The early Darwinians were very open to a variety of mechanisms at work simultaneously in evolution. As is well enough known, evolution itself was much more popular than natural selection, and selection was in fact eclipsed for decades by a potpourri of what were seen as sexier explanations, including macromutauon and various forms of vitalism. The triumph of selection was the fruit of the great success of theoretical population genetics in the hands of Fisher, Haldane, and Wright and, paired with it, that of the empirical Ford-Kettlewell-Dowdeswell Cain school at Oxford, whose theoretical mentor was Fisher.

Again, everybody knows that the overemphasis on microevolutionary process and the efficacy of natural selection inspired a reaction, triggered by Eldredge and Gould, Gould and Lewontin, in their critique of the "Panglossian paradigm" and the notion of punctuated equilibrium. It also included a revival of interest in Goldschmidt's premature synthesis, in the 1930s, of evolution and developmental biology under the rubric "physiological genetics." All of this was seized upon by critics of various stripes, from Fundamentalist Christians to Marxists, as proof that "Darwinism" was dead.

An engineering approach, stressing the properties of biomaterials in morphogenesis, developed; it was intended to explain innate constraints on morphology but helped briefly to fuel an essentially stillborn effort to transplant structuralist ideology from anthropology and linguistics into biology. Structuralism was correctly rejected by the vast majority of biologists because it was synchronic (and thus useless for addressing questions of ultimate causation, which are clearly diachronic) and because it summoned up memories of German idealistic morphology, which some of us would rather forget. We cannot, of course, because it so subtly and thoroughly interpenetrated so much of biology, and lies very near the heart of cladistics.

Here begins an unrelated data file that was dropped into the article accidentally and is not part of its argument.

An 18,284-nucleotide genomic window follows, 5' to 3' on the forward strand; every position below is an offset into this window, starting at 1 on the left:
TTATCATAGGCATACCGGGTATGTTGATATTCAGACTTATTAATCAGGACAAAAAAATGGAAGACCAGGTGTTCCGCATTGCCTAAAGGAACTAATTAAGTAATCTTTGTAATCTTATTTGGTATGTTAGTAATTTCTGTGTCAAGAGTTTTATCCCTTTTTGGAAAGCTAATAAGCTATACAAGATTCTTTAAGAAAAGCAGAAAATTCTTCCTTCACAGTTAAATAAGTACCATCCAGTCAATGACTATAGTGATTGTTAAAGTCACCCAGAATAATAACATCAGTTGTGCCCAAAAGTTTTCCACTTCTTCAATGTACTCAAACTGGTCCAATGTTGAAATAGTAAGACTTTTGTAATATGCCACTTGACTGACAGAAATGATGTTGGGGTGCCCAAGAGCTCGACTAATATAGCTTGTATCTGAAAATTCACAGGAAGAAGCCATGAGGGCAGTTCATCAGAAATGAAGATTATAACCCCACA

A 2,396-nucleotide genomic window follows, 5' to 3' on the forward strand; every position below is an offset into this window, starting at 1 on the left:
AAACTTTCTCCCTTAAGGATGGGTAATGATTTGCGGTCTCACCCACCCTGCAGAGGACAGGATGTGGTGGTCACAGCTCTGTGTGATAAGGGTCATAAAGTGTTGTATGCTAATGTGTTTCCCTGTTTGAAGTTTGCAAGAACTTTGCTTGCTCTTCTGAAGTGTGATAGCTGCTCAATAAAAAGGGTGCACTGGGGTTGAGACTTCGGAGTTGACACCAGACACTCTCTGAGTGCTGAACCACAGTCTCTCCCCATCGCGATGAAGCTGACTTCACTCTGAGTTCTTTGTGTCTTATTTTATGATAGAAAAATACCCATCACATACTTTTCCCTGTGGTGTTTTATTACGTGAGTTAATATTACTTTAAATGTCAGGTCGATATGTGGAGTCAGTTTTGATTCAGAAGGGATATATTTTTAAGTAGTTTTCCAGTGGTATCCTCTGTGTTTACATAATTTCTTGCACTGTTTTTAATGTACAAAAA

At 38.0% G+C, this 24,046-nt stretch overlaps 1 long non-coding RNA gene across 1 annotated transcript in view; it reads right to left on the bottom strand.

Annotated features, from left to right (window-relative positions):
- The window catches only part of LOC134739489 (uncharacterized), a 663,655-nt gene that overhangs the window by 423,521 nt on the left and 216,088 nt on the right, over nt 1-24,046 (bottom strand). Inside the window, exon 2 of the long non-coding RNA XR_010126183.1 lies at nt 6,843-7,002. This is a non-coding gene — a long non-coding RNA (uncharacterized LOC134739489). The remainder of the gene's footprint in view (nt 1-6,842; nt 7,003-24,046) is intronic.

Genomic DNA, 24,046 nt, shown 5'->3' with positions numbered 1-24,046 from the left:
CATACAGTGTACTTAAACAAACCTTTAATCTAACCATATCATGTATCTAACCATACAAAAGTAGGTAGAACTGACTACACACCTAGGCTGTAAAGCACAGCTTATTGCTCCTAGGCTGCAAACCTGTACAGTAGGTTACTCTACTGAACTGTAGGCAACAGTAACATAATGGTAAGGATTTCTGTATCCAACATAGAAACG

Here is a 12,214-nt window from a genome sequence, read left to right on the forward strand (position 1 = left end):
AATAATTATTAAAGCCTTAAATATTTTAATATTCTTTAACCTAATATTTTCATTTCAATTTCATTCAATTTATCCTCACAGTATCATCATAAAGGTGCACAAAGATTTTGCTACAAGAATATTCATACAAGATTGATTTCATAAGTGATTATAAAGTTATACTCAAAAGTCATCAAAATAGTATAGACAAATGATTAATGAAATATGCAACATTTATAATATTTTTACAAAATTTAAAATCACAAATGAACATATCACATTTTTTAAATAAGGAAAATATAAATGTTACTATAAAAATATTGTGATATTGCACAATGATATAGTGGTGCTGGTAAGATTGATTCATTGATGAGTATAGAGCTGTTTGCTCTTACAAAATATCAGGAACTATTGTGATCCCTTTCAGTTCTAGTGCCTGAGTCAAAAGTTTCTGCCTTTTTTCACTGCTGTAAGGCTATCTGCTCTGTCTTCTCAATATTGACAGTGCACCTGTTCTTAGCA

I rehash this recent history, lest anyone think there is anything new in Wilcox's philosophical complaints. There isn't. Even his pseudostructuralist language is derivative; and the recency of his citations merely shows how easily new wine can be poured into old bottles when evolution is at issue. Perversely, Wilcox almost seems to be saying that the more we know about biology, the more we need nonmaterialistic explanations. Why should that be true of the genome but not of the aurora borealis? Were the ancients better scientists because, knowing less, they speculated more than we do?

I will not respond at a technical level to Wilcox's citations because their content is so pervasively irrelevant to the matter at issue here. I will say that a proper cybernetic approach to genomic organization might be interesting (cf. Dembski), though its robustness would remain in question, given how little we actually know. That is, most of Wilcox's paper boils down to an assertion that this might be a problem worth pursuing.

That said, I want to talk twisters. Here in Texas tornadoes are a well-known, much-feared natural phenomenon. I happen to do meteorology as a hobby. Modern meteorology is highly technical and theoretical. It is just as mathematical as population genetics. Now here's a dirty little secret: we do not have a really satisfactory mechanistic understanding of how tornadoes work. We are, however, quite good at predicting where and when they are likely to occur. We can spot the conditions that spawn them and warn people who might be in their way, though we don't really understand why we can (Davies-Jones, 1992).

What does that say about our meteorological paradigm? Does it say that it "has been constructed both under a metaphysical commitment to (global) materialism, and under the methodological commitment of science to use strictly material causal explanations' Does it say that "the seamless robe of meteorological (materialistic) stories would seem to have enough fundamental flaws to make it reasonable to question seriously the adequacy of the ruling metaphysical and even methodological paradigms? And if so, should we seriously re-examine the conclusions we have reached while working under the materialist agenda?"

You bet.

You won't catch me arguing that God can't make tornadoes anywhere and any time he pleases. If he chooses to stick 'em only onto certain kinds of thunderclouds under very predictable conditions, shoot, that's his right. After all, he's God.

So why do I have this nasty suspicion that if we got a tornado warning right now, Professor Wilcox would set aside his doubts about the "materialist agenda" in his rush for the cyclone cellar?


Davies-Jones, R. P. 1992. Tornado dynamics. In E. Kessler, ed., Thunderstorm Morphology and Dynamics. pp. 197-236 University of Oklahoma Press.